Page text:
Iran Liquefied Gas Company, which challenged its inclusion in the European Union’s sanctions against Iran, asked the European Court to suspend operation of the provisions that prevent it from performing contracts with European companies until its annulment action has been heard by the European court, because EU sanctions prevent it from completing the construction of a liquefied natural gas production plant.
There are two notable parts of the Order of the President of the General Court (dated 29 August 2013) in Case T-13/R (link here) refusing that application. First, the Court said that in principle it has the power to grant “interim measures” in order to safeguard a party’s interests during the course of legal proceedings (although it has never done so in a sanctions case, as far as I am aware). It refused to do so in this case because the Court found that the company’s challenge to the provision preventing it from performing contracts was inadmissible (it had been raised too late and in relation to the wrong provisions).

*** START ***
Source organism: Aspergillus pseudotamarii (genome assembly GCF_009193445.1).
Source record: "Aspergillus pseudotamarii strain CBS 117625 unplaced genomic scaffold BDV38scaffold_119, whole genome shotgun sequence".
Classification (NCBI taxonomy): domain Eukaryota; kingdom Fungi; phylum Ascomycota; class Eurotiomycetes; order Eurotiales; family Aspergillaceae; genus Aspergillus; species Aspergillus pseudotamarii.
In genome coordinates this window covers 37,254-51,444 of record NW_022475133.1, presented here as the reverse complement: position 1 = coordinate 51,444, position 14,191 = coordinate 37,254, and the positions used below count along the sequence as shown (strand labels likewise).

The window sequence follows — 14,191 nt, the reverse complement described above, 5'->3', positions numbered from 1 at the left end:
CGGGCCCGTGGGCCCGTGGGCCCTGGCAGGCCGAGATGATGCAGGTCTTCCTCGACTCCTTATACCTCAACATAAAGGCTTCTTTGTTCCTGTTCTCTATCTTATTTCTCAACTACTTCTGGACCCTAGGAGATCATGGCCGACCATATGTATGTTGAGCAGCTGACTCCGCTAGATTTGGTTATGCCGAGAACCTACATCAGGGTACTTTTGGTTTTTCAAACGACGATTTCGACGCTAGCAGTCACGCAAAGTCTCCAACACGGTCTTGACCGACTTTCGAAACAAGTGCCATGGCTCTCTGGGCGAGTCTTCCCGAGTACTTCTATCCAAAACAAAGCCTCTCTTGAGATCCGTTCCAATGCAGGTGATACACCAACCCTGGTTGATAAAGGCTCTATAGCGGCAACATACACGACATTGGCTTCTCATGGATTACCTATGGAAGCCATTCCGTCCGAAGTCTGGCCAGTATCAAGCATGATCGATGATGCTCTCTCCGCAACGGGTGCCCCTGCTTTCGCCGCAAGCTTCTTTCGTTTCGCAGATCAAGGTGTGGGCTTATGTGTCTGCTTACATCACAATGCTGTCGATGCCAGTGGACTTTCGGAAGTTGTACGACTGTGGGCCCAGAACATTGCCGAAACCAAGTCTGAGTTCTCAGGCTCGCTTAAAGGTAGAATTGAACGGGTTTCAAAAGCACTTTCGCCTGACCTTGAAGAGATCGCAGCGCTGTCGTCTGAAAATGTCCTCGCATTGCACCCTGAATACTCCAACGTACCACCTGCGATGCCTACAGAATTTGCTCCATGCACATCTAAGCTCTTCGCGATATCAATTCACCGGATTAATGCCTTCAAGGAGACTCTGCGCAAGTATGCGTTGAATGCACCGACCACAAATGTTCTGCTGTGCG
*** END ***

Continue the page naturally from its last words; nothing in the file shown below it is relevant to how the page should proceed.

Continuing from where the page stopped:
The Court distinguished (I think for the first time) between the “personalised” aspects of the EU’s sanctions regime (by which it means the provisions freezing the funds of a targeted lists of individuals and companies) and the more recent “objective” parts, which impose a complete commercial embargo on certain goods. The latter are not “targeted” or “smart” sanctions.
Maya Lester QC is a senior barrister (Queen’s Counsel) at Brick Court Chambers with a wide-ranging practice in public law, European law, competition law, international law, human rights & civil liberties. She has a particular expertise in sanctions. The legal directories say she is the...See profile for Maya Lester QC >